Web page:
Indexed on: 25 Aug '11Published on: 25 Aug '11Published in: Canadian journal of physiology and pharmacology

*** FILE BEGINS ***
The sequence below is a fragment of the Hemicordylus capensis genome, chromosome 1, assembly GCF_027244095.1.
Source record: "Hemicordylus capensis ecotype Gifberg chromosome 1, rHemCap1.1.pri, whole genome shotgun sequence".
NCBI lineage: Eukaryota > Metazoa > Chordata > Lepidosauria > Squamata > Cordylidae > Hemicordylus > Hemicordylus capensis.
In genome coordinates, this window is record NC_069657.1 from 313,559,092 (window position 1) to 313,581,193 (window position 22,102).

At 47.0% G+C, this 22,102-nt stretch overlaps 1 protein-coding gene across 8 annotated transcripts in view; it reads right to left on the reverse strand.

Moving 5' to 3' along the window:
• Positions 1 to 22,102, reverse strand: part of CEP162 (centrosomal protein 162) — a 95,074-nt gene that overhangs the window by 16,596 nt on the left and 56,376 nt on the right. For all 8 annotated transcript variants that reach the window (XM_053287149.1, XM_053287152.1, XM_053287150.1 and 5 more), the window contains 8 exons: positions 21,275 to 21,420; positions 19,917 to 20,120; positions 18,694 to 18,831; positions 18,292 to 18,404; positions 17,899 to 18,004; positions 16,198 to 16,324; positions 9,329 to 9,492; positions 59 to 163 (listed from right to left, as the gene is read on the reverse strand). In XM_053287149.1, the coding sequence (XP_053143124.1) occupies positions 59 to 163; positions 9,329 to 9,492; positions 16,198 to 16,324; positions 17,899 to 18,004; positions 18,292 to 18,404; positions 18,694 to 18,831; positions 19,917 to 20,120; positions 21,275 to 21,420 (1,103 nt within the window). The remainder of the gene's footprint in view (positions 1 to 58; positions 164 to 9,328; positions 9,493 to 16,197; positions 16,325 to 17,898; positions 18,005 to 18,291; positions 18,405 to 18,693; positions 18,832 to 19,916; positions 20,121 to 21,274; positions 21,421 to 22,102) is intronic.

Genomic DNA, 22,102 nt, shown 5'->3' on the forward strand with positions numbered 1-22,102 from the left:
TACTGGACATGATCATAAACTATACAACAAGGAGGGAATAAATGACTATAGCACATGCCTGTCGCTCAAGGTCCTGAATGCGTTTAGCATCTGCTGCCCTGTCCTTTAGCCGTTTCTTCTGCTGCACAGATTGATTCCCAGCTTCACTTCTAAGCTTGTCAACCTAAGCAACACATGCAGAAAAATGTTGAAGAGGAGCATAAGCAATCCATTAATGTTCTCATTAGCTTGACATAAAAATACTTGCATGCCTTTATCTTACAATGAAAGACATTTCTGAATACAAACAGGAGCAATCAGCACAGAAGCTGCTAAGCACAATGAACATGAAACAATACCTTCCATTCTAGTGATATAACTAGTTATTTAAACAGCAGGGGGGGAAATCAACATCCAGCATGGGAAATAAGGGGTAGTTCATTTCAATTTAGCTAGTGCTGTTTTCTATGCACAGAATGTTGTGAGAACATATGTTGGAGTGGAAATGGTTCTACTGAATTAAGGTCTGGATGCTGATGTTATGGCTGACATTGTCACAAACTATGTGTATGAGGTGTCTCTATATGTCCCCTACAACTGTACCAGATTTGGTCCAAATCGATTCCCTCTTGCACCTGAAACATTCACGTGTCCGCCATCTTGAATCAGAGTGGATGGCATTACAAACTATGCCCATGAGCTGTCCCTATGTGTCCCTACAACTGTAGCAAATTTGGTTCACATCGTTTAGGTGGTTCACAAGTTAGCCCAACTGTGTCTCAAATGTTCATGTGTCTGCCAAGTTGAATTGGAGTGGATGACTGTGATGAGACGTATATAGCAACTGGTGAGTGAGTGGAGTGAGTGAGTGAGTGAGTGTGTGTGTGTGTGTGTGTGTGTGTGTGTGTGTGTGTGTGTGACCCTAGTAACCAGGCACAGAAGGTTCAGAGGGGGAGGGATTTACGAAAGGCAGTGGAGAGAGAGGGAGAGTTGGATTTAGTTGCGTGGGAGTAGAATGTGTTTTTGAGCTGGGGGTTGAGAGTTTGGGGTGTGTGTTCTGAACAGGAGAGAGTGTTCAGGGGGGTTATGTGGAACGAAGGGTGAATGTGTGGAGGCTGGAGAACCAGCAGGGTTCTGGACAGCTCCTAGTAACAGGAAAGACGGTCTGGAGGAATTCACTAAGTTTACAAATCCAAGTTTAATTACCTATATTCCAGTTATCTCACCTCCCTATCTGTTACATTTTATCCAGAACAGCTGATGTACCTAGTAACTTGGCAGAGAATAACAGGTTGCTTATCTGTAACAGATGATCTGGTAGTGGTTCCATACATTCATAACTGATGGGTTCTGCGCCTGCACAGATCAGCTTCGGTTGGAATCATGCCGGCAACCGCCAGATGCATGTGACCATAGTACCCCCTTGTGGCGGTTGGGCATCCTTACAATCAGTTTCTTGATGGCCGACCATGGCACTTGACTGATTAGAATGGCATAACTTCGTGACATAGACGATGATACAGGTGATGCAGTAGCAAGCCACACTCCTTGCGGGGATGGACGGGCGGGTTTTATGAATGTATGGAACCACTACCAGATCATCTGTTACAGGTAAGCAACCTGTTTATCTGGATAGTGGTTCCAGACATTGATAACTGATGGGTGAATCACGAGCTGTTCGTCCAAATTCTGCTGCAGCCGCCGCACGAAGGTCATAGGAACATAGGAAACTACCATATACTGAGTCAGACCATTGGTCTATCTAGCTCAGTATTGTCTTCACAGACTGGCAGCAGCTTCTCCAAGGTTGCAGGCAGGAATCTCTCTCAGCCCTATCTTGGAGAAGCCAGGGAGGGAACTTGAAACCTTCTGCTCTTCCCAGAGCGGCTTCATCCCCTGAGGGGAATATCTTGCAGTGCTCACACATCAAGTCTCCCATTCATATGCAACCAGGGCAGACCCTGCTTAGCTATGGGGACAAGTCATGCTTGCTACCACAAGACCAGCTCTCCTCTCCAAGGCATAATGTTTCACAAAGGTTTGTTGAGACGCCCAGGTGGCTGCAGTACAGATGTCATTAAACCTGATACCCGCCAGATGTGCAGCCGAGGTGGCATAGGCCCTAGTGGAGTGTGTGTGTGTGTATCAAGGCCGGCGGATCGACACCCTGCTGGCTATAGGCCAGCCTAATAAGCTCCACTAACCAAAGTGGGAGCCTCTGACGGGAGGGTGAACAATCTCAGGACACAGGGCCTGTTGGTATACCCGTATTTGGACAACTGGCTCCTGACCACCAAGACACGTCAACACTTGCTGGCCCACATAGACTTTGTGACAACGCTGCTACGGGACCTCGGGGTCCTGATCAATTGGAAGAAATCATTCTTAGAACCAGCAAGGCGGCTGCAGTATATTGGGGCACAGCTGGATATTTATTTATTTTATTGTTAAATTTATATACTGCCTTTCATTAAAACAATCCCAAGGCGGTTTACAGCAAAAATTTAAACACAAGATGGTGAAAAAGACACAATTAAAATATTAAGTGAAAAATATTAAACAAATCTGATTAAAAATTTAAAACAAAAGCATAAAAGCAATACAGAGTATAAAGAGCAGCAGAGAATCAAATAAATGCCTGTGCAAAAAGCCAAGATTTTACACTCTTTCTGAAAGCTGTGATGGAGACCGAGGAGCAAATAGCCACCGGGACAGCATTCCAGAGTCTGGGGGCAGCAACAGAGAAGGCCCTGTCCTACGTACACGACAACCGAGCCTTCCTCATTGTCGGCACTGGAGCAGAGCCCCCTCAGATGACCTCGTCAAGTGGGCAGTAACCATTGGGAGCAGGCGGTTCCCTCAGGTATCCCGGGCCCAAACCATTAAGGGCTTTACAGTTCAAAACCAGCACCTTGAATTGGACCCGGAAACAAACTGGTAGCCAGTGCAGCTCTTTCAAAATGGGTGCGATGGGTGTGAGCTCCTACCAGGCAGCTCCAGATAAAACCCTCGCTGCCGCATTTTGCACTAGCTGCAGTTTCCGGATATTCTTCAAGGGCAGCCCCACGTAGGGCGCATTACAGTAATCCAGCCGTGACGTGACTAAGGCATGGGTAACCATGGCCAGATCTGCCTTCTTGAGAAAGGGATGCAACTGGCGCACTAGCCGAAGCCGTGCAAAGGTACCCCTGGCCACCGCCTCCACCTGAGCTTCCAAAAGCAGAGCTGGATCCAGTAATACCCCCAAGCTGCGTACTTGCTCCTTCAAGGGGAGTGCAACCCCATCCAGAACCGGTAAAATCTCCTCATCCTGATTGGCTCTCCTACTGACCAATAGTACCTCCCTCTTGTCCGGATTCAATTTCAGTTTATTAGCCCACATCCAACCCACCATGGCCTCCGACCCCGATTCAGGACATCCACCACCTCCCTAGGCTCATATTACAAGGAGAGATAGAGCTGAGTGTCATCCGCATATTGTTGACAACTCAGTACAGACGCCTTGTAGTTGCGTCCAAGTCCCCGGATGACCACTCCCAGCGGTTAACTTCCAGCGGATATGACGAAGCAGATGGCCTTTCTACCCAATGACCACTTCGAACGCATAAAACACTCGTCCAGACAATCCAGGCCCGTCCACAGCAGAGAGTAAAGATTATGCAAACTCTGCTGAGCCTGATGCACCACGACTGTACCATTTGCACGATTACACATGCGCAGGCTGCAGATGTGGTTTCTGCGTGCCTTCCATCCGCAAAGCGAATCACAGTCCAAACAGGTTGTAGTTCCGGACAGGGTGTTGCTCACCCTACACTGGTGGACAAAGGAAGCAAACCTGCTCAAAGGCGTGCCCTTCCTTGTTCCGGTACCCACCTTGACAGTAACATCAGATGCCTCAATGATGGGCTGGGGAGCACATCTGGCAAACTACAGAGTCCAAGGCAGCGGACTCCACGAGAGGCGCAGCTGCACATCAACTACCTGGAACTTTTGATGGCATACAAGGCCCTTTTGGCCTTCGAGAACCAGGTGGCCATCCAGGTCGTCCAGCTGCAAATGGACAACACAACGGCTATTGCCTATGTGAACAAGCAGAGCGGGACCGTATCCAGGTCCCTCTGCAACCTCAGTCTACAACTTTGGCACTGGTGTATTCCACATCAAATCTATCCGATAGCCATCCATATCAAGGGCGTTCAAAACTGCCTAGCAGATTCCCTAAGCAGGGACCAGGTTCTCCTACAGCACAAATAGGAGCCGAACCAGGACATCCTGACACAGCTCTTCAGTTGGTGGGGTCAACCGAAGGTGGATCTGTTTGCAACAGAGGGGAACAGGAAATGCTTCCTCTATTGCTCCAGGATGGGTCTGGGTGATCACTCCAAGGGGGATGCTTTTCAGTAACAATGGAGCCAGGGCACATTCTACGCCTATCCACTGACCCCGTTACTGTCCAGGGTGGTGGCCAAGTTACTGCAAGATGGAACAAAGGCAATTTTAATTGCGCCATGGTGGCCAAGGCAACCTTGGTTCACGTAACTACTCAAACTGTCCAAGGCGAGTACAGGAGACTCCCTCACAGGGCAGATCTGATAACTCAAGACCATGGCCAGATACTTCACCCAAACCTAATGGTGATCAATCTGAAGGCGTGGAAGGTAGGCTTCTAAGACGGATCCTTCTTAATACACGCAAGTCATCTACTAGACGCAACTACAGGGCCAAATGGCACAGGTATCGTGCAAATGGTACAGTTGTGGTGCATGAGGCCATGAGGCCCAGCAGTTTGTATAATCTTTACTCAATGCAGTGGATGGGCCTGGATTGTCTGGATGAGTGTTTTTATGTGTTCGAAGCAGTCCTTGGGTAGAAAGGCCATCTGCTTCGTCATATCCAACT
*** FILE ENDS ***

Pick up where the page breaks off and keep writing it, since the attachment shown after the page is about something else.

Dexmedetomidine, a full agonist of the α2B-adrenoceptor that is mainly involved in vascular smooth muscle contraction, is primarily used for analgesia and sedation in intensive care units. High-dose dexmedetomidine produces hypertension in children and adults. The goal of this in vitro study was to investigate the role of the calcium (Ca(2+)) sensitization mechanism involving Rho-kinase, protein kinase C (PKC), and phosphoinositide 3-kinase (PI3-K) in mediating contraction of isolated rat aortic smooth muscle in response to dexmedetomidine. The effect of dexmedetomidine on the intracellular Ca(2+) level ([Ca(2+)]i) and tension was measured simultaneously. Dexmedetomidine concentration-response curves were generated in the presence or absence of the following antagonists: rauwolscine, Y 27632, LY 294002, GF 109203X, and verapamil. Dexmedetomidine-induced phosphorylation of PKC and membrane translocation of Rho-kinase were detected with Western blotting. Rauwolscine, Y 27632, GF 109203X, LY 294002, and verapamil attenuated dexmedetomidine-induced contraction. The slope of the [Ca(2+)]i-tension curve for dexmedetomidine was higher than that for KCl. Dexmedetomidine induced phosphorylation of PKC and membrane translocation of Rho-kinase. These results suggest that dexmedetomidine-induced contraction involves a Ca(2+) sensitization mechanism mediated by Rho-kinase, PKC, and PI3-K that is secondary to α2-adrenoceptor stimulation in rat aortic smooth muscle.